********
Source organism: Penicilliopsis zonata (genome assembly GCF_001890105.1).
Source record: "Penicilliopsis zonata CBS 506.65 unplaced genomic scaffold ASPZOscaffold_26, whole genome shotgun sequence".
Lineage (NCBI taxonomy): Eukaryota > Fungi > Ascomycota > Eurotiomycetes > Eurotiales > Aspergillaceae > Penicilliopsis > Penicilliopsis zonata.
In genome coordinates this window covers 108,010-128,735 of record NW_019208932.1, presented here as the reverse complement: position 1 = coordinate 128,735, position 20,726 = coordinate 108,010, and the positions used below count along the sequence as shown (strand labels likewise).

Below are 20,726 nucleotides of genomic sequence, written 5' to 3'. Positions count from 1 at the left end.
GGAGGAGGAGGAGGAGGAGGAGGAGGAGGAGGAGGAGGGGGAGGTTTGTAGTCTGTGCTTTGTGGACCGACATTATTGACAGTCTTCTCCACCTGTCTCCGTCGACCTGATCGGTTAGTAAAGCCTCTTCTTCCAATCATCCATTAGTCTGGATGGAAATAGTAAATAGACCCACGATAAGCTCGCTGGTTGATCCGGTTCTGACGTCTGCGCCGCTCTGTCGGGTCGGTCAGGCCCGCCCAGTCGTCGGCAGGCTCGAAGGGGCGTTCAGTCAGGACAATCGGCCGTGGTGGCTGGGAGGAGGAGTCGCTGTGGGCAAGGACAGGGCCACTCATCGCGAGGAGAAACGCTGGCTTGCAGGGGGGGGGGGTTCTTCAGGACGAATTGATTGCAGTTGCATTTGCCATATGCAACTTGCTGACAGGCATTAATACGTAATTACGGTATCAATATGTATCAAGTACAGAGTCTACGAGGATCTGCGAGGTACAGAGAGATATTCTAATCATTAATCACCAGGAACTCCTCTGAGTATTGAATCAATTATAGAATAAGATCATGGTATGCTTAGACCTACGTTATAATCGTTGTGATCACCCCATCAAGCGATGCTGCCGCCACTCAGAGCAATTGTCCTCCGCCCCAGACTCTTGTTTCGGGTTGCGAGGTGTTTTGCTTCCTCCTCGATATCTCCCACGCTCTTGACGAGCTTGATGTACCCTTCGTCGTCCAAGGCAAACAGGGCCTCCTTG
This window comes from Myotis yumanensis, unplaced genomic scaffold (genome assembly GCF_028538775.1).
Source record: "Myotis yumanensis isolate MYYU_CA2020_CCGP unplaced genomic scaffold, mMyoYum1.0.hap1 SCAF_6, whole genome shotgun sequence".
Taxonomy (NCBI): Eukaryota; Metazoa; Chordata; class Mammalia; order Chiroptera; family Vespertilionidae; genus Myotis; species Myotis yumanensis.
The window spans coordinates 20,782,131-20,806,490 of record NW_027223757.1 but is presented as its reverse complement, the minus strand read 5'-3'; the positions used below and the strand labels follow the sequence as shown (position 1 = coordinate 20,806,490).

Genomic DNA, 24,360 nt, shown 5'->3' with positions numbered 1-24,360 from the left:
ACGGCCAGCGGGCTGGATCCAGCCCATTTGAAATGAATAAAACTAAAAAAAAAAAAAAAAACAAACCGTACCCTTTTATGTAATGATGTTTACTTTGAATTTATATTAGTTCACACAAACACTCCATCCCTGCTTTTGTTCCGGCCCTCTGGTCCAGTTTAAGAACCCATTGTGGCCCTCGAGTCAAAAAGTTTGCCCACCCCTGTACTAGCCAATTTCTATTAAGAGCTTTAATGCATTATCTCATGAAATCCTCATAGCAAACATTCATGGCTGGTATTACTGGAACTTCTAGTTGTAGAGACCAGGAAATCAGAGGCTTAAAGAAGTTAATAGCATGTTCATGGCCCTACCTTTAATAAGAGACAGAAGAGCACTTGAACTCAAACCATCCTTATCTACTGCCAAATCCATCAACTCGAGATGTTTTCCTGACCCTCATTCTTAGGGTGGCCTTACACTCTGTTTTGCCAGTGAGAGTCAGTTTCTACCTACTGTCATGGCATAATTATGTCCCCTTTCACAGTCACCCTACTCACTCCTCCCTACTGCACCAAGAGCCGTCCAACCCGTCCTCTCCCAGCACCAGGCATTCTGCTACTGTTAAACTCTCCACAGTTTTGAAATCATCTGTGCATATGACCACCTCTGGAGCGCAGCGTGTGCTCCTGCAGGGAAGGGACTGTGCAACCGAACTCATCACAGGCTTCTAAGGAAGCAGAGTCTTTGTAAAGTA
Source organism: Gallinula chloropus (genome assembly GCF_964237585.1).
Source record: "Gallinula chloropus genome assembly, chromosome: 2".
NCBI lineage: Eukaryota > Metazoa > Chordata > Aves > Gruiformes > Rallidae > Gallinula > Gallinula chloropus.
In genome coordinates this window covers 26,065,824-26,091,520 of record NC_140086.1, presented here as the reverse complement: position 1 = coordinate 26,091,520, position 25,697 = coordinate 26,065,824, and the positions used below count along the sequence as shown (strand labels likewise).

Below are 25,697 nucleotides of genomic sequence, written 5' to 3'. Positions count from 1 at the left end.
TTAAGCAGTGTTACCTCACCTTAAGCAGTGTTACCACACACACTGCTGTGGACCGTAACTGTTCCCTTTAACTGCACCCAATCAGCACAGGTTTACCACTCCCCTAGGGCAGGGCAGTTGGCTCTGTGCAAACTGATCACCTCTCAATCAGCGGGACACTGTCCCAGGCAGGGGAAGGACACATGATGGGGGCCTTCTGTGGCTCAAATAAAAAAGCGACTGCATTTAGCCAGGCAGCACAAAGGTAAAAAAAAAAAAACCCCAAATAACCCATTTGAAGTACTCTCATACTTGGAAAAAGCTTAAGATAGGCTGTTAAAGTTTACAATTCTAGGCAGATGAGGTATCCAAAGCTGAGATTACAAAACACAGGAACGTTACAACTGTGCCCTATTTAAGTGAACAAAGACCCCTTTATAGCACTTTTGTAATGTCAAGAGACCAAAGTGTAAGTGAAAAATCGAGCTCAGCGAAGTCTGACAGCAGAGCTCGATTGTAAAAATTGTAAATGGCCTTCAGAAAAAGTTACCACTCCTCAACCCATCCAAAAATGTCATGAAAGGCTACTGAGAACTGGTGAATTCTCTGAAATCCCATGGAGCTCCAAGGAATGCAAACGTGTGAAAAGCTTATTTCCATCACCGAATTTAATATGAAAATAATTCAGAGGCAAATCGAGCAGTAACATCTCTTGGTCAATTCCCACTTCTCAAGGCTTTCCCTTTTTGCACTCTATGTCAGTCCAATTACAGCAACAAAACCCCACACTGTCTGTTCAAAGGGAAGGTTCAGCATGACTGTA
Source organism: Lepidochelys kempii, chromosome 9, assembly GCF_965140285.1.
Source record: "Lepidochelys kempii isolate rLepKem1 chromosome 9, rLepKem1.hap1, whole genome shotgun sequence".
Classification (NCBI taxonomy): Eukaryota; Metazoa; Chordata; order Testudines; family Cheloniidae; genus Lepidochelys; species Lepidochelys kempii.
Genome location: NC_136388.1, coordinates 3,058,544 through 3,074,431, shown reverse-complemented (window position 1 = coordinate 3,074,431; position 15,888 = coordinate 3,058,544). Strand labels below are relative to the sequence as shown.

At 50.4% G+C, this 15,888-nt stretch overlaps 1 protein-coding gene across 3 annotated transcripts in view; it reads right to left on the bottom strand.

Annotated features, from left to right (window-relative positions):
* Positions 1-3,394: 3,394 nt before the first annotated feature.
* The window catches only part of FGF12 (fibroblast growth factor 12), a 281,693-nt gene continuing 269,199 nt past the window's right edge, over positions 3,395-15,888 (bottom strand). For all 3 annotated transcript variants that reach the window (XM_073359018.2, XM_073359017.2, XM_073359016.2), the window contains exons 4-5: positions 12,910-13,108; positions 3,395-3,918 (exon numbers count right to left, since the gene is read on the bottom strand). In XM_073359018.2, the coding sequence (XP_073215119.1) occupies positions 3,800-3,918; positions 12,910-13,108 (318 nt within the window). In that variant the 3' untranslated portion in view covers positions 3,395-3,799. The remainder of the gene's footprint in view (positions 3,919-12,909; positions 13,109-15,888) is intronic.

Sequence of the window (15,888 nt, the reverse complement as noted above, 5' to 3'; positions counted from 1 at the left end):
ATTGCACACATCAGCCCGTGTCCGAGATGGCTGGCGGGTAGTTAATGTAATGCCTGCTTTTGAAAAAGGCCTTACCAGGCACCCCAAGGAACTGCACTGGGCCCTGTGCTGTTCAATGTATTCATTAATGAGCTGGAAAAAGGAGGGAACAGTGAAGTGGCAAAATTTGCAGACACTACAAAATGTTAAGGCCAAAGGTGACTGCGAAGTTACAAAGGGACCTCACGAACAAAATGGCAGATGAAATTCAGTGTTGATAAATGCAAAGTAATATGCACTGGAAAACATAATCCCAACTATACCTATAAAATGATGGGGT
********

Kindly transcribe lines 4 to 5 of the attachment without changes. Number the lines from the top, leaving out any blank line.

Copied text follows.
In genome coordinates this window covers 108,010-128,735 of record NW_019208932.1, presented here as the reverse complement: position 1 = coordinate 128,735, position 20,726 = coordinate 108,010, and the positions used below count along the sequence as shown (strand labels likewise).

Below are 20,726 nucleotides of genomic sequence, written 5' to 3'. Positions count from 1 at the left end.